Pride and Vanity in Jane Austen's Pride and Prejudice

814 Words 4 Pages
Pride and Vanity in Jane Austen's Pride and Prejudice

Vanity and pride are different things, though the words are often used synonymously. A person may be proud without being vain. Pride relates more to our opinion of ourselves, vanity to what we would have others think of us. In her novel, Pride and Prejudice, Jane Austen makes the point that an excess of pride or vanity is indeed a failing.

Pride, observed Mary, . . . is a very common failing, I believe. By all that I have ever read, I am convinced that it is very common indeed, that human nature is particularly prone to it, and that there are very few of us who do not cherish a feeling of self-complacency on the score of some quality or another, real or imaginary.
…show more content…
Mr. Collins possesses a definite sense of vanity. He is in no way concerned about his own opinion of his character, for as we see his character leaves much to be desired. All he cares about is what others think of him. He always needs the approval of his present company. When he gives Elizabeth the grand tour of his nothing-spectacular home, he is looking for her approval of his position and possessions. It is not important to Mr. Collins for people to like him as a person, they just had better be impressed his status in life and his connections.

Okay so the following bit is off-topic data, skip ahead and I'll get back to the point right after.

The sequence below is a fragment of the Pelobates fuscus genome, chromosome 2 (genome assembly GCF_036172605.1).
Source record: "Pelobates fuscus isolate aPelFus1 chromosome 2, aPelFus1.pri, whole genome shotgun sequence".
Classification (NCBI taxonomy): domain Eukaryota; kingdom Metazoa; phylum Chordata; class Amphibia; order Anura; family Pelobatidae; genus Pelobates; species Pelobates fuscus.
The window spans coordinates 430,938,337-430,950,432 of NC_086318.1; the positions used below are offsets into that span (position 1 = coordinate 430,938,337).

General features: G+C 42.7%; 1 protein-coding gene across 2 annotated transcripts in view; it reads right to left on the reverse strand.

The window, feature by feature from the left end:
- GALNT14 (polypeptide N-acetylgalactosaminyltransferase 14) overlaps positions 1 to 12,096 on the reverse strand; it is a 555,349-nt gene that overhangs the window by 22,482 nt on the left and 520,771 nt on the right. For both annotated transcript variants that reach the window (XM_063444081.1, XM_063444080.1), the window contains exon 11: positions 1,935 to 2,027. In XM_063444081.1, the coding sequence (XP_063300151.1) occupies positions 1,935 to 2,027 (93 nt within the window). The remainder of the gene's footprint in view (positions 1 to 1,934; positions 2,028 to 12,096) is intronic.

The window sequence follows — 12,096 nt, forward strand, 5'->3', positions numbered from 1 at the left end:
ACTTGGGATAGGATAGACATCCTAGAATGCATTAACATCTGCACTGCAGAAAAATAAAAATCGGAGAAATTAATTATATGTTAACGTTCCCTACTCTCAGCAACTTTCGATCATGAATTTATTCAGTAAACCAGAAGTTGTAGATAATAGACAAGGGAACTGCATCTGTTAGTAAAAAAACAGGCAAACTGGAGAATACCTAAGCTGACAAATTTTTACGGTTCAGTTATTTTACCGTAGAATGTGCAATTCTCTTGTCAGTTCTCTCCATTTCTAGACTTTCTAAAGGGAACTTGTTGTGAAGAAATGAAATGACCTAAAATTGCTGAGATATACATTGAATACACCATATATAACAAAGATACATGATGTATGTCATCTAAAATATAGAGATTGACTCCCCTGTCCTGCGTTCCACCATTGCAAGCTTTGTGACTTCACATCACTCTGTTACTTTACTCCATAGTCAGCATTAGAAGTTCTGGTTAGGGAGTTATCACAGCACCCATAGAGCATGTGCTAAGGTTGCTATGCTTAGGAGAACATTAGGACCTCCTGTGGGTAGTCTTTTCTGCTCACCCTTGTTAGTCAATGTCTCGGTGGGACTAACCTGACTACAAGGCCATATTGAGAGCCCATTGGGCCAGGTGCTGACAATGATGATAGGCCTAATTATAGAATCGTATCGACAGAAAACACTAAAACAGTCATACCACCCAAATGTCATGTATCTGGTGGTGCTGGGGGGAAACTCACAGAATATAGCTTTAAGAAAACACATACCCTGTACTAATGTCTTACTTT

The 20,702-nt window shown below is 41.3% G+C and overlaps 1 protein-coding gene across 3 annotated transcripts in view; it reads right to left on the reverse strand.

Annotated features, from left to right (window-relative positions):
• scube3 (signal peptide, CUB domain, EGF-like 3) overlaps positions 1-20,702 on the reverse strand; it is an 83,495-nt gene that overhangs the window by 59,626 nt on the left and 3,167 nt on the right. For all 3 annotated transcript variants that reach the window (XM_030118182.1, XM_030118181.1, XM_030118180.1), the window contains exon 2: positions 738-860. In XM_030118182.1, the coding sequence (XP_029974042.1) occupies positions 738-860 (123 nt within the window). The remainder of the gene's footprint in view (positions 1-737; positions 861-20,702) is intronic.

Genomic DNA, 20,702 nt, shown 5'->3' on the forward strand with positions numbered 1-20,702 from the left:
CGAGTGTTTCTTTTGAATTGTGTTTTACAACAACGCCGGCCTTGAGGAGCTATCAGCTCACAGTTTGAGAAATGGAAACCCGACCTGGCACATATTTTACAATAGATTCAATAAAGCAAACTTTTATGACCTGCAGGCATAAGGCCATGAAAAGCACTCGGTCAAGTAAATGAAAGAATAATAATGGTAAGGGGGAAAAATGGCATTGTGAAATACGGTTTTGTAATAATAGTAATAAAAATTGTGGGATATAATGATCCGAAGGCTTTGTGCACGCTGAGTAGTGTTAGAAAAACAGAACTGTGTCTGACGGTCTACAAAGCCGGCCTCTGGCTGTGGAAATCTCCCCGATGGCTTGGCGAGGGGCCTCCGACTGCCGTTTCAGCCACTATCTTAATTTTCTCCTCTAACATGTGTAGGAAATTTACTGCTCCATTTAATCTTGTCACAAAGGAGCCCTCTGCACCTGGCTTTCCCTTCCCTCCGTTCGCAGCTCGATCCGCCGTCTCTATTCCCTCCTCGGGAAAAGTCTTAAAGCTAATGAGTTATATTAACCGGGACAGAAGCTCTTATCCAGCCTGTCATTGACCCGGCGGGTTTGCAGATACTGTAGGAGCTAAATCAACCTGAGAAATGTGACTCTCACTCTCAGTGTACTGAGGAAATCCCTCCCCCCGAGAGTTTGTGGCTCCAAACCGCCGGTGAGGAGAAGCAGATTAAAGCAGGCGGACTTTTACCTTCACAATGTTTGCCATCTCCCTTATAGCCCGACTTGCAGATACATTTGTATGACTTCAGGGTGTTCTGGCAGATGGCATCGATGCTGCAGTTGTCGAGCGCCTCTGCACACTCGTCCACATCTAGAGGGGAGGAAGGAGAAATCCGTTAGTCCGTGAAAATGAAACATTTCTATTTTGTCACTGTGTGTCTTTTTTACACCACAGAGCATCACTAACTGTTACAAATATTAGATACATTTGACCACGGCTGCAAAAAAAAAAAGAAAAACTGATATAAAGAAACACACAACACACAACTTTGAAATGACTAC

Mr. Darcy, as one of the main characters, is for the better part of the novel a focus of the theme of pride. His pride is very obvious. It is a part of his nature and is seen in his mannerisms and in his speech. Darcy has such a high opinion of himself that he does not care what others think of him or his prideful actions. He believes that he is the best in every way possible and finds that his standing in society gives him the right to be critical of those not as perfect as he.

Elizabeth Bennet, the other main character of the novel, is just as guilty of being proud as any of the other characters in the novel. She prides herself on being unprejudiced and rational in the judgement of others. Yet, this is an imaginary quality as she learns that her preconceived notions of both Mr.
Open Document